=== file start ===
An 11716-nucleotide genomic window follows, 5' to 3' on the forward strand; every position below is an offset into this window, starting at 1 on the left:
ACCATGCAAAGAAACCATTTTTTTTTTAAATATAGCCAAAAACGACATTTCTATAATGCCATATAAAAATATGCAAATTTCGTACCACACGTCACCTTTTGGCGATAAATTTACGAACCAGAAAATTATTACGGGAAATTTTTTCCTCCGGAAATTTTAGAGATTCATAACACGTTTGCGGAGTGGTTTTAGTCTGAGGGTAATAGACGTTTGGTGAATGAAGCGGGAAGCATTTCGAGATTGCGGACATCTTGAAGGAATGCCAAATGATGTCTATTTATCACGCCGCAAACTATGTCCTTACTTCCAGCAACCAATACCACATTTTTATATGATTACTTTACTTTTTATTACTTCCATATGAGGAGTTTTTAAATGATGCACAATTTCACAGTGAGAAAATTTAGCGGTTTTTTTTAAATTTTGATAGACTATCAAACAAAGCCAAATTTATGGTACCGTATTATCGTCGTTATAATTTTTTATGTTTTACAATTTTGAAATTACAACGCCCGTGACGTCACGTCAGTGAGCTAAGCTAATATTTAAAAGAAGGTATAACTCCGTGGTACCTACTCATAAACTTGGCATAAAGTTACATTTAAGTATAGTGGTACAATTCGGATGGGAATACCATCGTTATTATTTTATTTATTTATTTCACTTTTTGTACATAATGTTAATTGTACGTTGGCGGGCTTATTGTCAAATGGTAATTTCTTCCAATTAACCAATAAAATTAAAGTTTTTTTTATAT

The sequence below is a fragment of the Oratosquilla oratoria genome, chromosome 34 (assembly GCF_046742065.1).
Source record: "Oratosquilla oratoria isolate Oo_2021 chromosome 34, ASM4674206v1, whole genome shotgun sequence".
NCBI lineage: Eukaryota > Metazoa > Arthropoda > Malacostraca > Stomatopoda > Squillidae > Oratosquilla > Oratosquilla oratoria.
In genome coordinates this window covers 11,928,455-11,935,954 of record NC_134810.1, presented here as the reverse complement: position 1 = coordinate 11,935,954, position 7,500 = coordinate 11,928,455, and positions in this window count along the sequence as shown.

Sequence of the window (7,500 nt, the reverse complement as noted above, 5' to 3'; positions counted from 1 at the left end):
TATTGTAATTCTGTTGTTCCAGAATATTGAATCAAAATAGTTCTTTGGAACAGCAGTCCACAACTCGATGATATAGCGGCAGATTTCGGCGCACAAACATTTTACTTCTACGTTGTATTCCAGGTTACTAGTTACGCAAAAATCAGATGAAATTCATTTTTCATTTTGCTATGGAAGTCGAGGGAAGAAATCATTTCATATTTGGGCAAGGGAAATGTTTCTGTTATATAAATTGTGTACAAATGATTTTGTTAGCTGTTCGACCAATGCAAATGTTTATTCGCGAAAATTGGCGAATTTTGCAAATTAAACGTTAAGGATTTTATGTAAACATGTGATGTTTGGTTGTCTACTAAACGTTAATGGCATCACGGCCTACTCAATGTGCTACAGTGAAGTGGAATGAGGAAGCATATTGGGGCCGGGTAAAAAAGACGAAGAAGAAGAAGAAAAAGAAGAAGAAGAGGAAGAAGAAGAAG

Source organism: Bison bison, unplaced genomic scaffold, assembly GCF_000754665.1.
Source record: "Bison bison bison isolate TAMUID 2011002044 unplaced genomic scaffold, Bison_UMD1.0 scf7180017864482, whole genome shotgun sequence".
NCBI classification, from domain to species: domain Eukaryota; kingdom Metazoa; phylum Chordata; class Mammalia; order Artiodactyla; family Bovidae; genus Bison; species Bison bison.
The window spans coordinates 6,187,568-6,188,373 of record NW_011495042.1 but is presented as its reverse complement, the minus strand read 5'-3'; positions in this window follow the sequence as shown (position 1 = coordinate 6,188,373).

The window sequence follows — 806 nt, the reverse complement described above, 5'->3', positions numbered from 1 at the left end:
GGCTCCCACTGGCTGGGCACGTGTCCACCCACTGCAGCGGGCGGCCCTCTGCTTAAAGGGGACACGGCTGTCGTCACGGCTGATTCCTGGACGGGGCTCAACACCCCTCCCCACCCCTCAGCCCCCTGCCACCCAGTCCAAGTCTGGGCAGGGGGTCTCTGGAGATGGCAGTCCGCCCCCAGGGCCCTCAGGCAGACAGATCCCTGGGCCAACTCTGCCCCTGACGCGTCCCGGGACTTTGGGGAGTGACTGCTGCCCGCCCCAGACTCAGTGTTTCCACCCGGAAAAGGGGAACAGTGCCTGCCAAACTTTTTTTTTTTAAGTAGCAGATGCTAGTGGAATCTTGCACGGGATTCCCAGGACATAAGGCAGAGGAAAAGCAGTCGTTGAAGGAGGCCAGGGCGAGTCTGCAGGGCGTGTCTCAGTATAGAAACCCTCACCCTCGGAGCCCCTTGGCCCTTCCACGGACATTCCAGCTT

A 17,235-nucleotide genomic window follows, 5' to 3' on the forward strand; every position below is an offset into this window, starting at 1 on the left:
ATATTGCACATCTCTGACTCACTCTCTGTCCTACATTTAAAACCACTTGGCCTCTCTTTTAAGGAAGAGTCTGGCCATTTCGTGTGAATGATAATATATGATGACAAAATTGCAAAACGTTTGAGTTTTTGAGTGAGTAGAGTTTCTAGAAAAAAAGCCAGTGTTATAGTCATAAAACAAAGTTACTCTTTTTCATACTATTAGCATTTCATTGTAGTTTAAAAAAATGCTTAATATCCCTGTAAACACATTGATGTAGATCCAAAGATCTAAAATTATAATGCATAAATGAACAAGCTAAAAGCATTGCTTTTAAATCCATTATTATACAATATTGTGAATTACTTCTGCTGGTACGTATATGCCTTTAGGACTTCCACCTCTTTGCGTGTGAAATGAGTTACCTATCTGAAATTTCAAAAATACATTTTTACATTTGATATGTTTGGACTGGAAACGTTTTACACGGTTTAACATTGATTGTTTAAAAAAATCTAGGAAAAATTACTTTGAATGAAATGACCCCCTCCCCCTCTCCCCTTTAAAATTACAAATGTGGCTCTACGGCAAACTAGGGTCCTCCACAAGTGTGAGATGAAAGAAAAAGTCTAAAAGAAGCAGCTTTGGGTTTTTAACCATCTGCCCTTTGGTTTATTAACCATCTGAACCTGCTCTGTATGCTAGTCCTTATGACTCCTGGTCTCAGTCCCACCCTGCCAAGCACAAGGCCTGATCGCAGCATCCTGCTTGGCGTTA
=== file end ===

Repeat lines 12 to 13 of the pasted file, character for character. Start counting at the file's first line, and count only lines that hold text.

The window spans coordinates 6,187,568-6,188,373 of record NW_011495042.1 but is presented as its reverse complement, the minus strand read 5'-3'; positions in this window follow the sequence as shown (position 1 = coordinate 6,188,373).

The window sequence follows — 806 nt, the reverse complement described above, 5'->3', positions numbered from 1 at the left end: